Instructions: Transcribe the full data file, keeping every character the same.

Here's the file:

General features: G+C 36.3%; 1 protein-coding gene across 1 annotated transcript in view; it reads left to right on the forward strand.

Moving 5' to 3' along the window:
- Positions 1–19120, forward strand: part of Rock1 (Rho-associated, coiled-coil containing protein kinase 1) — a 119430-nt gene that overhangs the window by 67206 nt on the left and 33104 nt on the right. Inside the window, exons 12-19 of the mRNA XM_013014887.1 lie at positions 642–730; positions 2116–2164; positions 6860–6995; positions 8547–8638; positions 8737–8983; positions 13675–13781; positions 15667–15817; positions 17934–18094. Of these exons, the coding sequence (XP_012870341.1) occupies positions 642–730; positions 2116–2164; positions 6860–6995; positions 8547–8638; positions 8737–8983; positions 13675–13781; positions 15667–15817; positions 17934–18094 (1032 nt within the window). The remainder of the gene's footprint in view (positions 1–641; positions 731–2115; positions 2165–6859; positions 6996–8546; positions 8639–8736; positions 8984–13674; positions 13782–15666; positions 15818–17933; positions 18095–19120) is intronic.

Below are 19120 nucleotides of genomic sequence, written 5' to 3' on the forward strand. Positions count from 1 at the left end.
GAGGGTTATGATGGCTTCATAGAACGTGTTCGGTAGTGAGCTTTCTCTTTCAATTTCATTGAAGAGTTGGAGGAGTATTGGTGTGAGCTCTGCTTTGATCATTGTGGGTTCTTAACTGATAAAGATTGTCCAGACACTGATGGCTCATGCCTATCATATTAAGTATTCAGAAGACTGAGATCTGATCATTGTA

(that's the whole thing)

General features: G+C 36.3%; 1 protein-coding gene across 1 annotated transcript in view; it reads left to right on the forward strand.

Moving 5' to 3' along the window:
- Positions 1–19120, forward strand: part of Rock1 (Rho-associated, coiled-coil containing protein kinase 1) — a 119430-nt gene that overhangs the window by 67206 nt on the left and 33104 nt on the right. Inside the window, exons 12-19 of the mRNA XM_013014887.1 lie at positions 642–730; positions 2116–2164; positions 6860–6995; positions 8547–8638; positions 8737–8983; positions 13675–13781; positions 15667–15817; positions 17934–18094. Of these exons, the coding sequence (XP_012870341.1) occupies positions 642–730; positions 2116–2164; positions 6860–6995; positions 8547–8638; positions 8737–8983; positions 13675–13781; positions 15667–15817; positions 17934–18094 (1032 nt within the window). The remainder of the gene's footprint in view (positions 1–641; positions 731–2115; positions 2165–6859; positions 6996–8546; positions 8639–8736; positions 8984–13674; positions 13782–15666; positions 15818–17933; positions 18095–19120) is intronic.

Below are 19120 nucleotides of genomic sequence, written 5' to 3' on the forward strand. Positions count from 1 at the left end.
GAGGGTTATGATGGCTTCATAGAACGTGTTCGGTAGTGAGCTTTCTCTTTCAATTTCATTGAAGAGTTGGAGGAGTATTGGTGTGAGCTCTGCTTTGATCATTGTGGGTTCTTAACTGATAAAGATTGTCCAGACACTGATGGCTCATGCCTATCATATTAAGTATTCAGAAGACTGAGATCTGATCATTGTA